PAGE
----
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Blacknose wines and olive oil: born in the wild north of Ibiza15th January 2024

Tucked away in the rolling Saint Joan de Labritja mountains in the rugged north of Ibiza are the vineyard, the highest in Ibiza, and olive terraces of Blacknose.
I spoke to Peter Lehner of Blacknose who, together with brother Tino, is a co-creator of Blacknose.  The brothers combine respect for traditional methods, Swiss wine growing knowhow and a philosophical approach to making organic wine and extra virgin olive oil in Ibiza.

 

Rising from the ashes of the 2011 Morna Valley fire

The devastating 2011 Morna Valley fire raged through about a third of the pine forest of northern Ibiza. But it was truly a new beginning for Swiss brothers Peter and Tino. Their house was saved but most of the pine trees on their land were burnt.

In the aftermath of the fire, the brothers went for a walk on their once pine forest covered land. They discovered that they had many more manmade terraces on their land than they’d thought.
‘We decided we weren’t going to let the pines reinvade our land,’ Peter said, ‘and quickly set about rebuilding the terrace walls and making them strong again.’

Seeing the land cleared of pine trees also sparked what Peter calls the ‘crazy idea of planting a vineyard’ on their finca, including on the newly discovered terraces.
Neither Peter nor Tino had a background in wine making. Peter has a company that imports organic food and cosmetics into Switzerland and distributes them to food stores, pharmacists, and department stores. Tino is a gastronomical entrepreneur

 

Olives: from decoration to commerce

Before the fire, the Lehner brothers decided to plant roughly 100 olive trees purely for decoration. Two or three harvests later, after attending olive oil sommelier courses in Italy, the brothers committed to producing olive oil. But they realised that ‘we didn’t choose the right varieties and the trees were planted much too close together’.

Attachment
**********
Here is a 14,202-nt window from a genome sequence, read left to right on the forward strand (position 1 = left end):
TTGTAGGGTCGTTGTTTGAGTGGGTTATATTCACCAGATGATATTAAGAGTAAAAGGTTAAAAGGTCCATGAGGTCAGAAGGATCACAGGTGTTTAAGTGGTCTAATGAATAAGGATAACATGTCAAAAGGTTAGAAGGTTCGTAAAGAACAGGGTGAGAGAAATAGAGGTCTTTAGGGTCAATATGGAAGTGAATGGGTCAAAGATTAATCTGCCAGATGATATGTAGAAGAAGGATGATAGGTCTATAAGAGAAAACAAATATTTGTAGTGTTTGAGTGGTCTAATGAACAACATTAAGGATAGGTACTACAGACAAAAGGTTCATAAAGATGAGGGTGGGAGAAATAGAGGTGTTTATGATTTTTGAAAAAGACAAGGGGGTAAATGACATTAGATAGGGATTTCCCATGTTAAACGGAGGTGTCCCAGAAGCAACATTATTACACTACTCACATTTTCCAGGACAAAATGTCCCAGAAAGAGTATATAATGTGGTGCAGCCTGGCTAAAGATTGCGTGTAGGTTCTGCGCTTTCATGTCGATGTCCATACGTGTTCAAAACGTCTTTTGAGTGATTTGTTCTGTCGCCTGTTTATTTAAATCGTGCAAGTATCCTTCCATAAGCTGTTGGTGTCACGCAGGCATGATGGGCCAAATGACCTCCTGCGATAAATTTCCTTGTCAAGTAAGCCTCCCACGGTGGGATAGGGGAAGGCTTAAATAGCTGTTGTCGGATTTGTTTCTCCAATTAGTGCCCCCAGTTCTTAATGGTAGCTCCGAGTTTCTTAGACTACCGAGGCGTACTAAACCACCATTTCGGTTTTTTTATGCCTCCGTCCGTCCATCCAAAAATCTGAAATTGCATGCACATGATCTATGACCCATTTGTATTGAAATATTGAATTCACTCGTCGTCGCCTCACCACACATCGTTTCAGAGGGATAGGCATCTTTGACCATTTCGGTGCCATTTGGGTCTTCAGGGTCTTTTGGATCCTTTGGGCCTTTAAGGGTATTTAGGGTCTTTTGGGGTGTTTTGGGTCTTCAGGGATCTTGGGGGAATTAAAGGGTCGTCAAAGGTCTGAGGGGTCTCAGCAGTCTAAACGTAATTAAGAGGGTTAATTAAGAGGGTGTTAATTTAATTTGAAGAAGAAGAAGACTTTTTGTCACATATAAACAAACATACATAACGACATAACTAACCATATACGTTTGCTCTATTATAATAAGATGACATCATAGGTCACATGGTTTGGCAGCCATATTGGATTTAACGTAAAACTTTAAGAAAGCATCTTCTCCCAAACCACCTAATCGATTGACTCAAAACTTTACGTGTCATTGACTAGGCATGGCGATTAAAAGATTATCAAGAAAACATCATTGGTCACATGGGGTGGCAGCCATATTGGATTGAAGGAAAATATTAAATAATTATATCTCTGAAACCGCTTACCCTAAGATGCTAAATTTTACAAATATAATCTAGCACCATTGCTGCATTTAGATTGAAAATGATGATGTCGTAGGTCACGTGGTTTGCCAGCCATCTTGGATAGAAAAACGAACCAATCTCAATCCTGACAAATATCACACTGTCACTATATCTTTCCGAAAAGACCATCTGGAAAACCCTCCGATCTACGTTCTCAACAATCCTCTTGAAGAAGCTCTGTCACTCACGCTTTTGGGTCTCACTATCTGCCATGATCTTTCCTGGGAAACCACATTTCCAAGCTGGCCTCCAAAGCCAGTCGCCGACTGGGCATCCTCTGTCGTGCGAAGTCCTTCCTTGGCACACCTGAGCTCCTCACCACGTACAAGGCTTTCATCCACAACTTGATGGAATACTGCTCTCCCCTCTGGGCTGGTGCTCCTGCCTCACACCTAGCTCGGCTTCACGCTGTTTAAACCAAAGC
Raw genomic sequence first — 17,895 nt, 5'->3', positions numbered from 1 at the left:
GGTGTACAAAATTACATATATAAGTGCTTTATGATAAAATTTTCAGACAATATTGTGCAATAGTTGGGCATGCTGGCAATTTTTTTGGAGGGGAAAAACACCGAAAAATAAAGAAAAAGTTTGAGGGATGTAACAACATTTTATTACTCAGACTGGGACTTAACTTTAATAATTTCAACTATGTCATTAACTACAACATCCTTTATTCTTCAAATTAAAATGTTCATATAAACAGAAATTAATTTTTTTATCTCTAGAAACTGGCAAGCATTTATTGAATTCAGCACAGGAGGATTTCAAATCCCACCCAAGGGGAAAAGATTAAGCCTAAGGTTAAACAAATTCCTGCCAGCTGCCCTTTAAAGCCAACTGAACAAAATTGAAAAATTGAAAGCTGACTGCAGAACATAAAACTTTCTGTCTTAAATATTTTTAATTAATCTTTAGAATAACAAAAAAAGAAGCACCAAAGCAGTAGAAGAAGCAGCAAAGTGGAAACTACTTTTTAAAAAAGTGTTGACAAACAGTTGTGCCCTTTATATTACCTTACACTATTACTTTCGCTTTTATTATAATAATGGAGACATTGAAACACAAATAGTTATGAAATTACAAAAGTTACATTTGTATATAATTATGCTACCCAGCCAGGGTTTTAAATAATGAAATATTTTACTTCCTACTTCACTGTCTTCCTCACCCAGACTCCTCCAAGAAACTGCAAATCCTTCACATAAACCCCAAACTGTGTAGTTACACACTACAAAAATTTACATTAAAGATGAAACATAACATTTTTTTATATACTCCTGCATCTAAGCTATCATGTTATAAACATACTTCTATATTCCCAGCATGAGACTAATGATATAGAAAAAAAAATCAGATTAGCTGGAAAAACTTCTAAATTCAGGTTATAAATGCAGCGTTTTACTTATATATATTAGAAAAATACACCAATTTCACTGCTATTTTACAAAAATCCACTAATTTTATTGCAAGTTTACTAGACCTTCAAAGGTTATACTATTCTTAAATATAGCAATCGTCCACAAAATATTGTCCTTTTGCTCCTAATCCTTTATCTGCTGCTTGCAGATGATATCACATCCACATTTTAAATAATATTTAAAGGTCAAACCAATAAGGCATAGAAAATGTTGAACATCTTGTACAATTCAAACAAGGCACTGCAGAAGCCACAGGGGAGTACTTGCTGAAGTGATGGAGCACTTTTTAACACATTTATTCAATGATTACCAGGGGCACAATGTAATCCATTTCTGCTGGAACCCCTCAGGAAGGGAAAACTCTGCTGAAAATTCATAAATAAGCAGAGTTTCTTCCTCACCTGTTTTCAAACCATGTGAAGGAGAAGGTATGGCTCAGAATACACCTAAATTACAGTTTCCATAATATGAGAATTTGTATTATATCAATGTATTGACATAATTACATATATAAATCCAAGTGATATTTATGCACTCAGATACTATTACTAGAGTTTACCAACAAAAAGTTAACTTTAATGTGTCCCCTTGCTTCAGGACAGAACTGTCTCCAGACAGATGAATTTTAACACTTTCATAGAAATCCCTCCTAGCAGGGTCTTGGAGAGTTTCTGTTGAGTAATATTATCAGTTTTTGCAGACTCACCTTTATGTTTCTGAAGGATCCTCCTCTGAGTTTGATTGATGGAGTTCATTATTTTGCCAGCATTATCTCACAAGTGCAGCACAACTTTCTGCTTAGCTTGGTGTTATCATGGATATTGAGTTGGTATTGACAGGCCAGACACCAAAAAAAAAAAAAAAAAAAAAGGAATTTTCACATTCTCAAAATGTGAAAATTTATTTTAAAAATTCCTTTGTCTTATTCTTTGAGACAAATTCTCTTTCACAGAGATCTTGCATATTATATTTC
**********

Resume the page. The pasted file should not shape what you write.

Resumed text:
They made the decision to change the trees for varieties better suited to Ibiza that needed less maintenance, choosing Spanish Arbequina and Greek Koroneiki trees
Arbequina and Koroneiki trees are extremely productive. Their fruit is small and tasty and they make a delicious oil. They’re also more resilient to the menace from fruit flies. These lay their eggs in olives and eat them from the inside. Fruit flies prefer larger olives.

Peter and his team protect the trees from fruit flies by spraying white kaolin clay powder on the olives. This forms a protective barrier that prevents the fly from penetrating the surface of the olives and laying their eggs.

Blacknose now has a total of about 180 olive trees, planted far enough on the terraces that their root systems have more space to grow. 

Right now, the trees are very young and Blacknose produced only around 50 litres of oil in 2023. But Peter has ambitions to produce much more. ‘I think, in the medium term, we should reach around 3-400 litres,’ he says. ‘I’m really committed to cultivating olive trees and have had lots of training. Every year I learn something new.’

Growing with biochar and biodynamic methods

The farm has been certified organic from the very beginning. In 2021 the Blacknose team began to work along biodynamic guidelines. Along with biodynamic preparations, they use biochar, for example when they last planted olive trees. 

Biochar expert Crister Söderberg explains that ‘Biochar is made by burning organic waste such as wood chips and dead leaves and plants in a container with very little oxygen. Provided the biomass is untreated, no contaminating fumes and less than half the CO2 gases are released.’

Apart from helping capture and store carbon, reducing CO2 emissions, and increasing food security, applying biochar to soil also helps grow delicious fruit and vegetables.

Biodynamics is a fascinating agricultural method initiated by the philosopher and scientist Rudolf Steiner and shared in a series of lectures to farmers in 1924. It’s an ethical, ecological, and holistic approach to agriculture that recognises the spirit in nature. 

Today, biodynamics is more popular than ever and is practiced in thousands of farms, vineyards and gardens across the world.

For Blacknose, the combination of biochar and biodynamics has brought remarkable results when applied to young olive trees:. ‘This year is amazing,’ he says, ‘and I’m sure we’ll double the harvest next year.’

After following the work of various biodynamic farmers over the years, Peter attended various courses in Spain and Switzerland. The Blacknose farm has been Demeter certified since 2022.                          

Now Peter has one step more to take. ‘Biodynamics is all about completing a circle in agriculture so your farm becomes a completely self-sustained organism,’ he tells me. ‘You need land, plants, people and biodiversity but you also need animals. That’s the next step for us.’